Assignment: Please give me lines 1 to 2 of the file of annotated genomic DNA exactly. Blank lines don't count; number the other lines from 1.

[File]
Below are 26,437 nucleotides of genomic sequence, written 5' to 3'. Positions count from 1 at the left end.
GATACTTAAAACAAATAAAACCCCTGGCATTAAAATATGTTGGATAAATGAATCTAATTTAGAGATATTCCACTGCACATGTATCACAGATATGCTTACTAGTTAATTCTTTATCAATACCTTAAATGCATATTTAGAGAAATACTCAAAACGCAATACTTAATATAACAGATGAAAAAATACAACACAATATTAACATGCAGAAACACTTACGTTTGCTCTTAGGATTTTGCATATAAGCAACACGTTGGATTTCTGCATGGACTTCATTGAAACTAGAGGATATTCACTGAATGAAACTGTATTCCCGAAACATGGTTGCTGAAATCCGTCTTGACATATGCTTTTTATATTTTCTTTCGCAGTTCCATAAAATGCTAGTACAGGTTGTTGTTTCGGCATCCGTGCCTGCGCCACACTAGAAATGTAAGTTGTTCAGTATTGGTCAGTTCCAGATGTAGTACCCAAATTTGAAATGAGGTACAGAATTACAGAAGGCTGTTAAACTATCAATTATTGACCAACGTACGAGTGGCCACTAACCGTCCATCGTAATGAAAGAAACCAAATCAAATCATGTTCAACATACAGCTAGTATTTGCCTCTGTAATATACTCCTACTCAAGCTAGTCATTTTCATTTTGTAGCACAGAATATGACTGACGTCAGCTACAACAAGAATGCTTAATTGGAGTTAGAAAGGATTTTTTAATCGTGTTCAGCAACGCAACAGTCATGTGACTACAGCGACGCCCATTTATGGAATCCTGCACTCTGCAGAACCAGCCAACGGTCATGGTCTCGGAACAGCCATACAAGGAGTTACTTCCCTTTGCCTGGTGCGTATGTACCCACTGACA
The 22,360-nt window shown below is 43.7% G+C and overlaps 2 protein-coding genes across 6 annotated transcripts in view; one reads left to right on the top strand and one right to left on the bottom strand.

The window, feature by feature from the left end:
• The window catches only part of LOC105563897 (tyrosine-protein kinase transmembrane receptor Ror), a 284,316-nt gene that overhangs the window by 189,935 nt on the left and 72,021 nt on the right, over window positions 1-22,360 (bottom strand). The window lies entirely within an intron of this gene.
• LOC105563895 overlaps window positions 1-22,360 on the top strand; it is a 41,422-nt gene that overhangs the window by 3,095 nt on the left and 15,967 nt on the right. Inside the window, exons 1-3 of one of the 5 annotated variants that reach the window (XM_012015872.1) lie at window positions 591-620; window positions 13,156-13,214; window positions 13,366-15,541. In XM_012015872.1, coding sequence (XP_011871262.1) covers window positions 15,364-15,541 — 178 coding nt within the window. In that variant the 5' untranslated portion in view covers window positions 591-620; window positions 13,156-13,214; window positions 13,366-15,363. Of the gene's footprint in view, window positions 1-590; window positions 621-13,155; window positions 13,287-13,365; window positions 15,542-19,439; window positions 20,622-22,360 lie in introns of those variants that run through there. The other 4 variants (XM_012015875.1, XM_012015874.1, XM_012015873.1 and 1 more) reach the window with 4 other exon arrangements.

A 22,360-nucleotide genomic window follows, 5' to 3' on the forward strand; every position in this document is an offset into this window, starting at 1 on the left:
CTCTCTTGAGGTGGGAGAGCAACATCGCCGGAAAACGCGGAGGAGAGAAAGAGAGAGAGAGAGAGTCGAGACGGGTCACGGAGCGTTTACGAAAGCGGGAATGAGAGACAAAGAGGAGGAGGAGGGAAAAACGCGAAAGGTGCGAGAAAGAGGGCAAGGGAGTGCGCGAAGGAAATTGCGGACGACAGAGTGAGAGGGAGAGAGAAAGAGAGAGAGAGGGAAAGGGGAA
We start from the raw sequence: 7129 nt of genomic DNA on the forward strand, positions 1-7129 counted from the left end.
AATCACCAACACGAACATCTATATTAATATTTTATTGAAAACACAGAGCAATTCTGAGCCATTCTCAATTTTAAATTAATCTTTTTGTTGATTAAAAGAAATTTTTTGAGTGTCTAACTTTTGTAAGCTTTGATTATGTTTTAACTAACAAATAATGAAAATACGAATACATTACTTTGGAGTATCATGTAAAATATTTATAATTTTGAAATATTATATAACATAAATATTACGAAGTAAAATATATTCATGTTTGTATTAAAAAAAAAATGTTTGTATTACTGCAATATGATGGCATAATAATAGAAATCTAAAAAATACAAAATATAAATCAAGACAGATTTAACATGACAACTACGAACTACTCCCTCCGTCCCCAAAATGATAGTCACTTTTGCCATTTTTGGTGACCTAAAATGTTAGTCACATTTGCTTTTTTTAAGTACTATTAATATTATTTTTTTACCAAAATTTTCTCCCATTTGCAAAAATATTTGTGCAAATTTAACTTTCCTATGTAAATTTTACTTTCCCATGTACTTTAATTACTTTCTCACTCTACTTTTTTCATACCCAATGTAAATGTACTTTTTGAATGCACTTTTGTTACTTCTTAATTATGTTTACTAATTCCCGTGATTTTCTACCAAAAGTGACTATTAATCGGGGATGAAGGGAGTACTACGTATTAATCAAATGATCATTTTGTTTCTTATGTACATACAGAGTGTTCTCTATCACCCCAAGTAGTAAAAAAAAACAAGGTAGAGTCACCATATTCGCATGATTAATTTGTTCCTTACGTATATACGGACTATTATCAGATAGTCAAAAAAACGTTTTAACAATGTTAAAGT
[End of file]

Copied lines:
Below are 26,437 nucleotides of genomic sequence, written 5' to 3'. Positions count from 1 at the left end.
GATACTTAAAACAAATAAAACCCCTGGCATTAAAATATGTTGGATAAATGAATCTAATTTAGAGATATTCCACTGCACATGTATCACAGATATGCTTACTAGTTAATTCTTTATCAATACCTTAAATGCATATTTAGAGAAATACTCAAAACGCAATACTTAATATAACAGATGAAAAAATACAACACAATATTAACATGCAGAAACACTTACGTTTGCTCTTAGGATTTTGCATATAAGCAACACGTTGGATTTCTGCATGGACTTCATTGAAACTAGAGGATATTCACTGAATGAAACTGTATTCCCGAAACATGGTTGCTGAAATCCGTCTTGACATATGCTTTTTATATTTTCTTTCGCAGTTCCATAAAATGCTAGTACAGGTTGTTGTTTCGGCATCCGTGCCTGCGCCACACTAGAAATGTAAGTTGTTCAGTATTGGTCAGTTCCAGATGTAGTACCCAAATTTGAAATGAGGTACAGAATTACAGAAGGCTGTTAAACTATCAATTATTGACCAACGTACGAGTGGCCACTAACCGTCCATCGTAATGAAAGAAACCAAATCAAATCATGTTCAACATACAGCTAGTATTTGCCTCTGTAATATACTCCTACTCAAGCTAGTCATTTTCATTTTGTAGCACAGAATATGACTGACGTCAGCTACAACAAGAATGCTTAATTGGAGTTAGAAAGGATTTTTTAATCGTGTTCAGCAACGCAACAGTCATGTGACTACAGCGACGCCCATTTATGGAATCCTGCACTCTGCAGAACCAGCCAACGGTCATGGTCTCGGAACAGCCATACAAGGAGTTACTTCCCTTTGCCTGGTGCGTATGTACCCACTGACA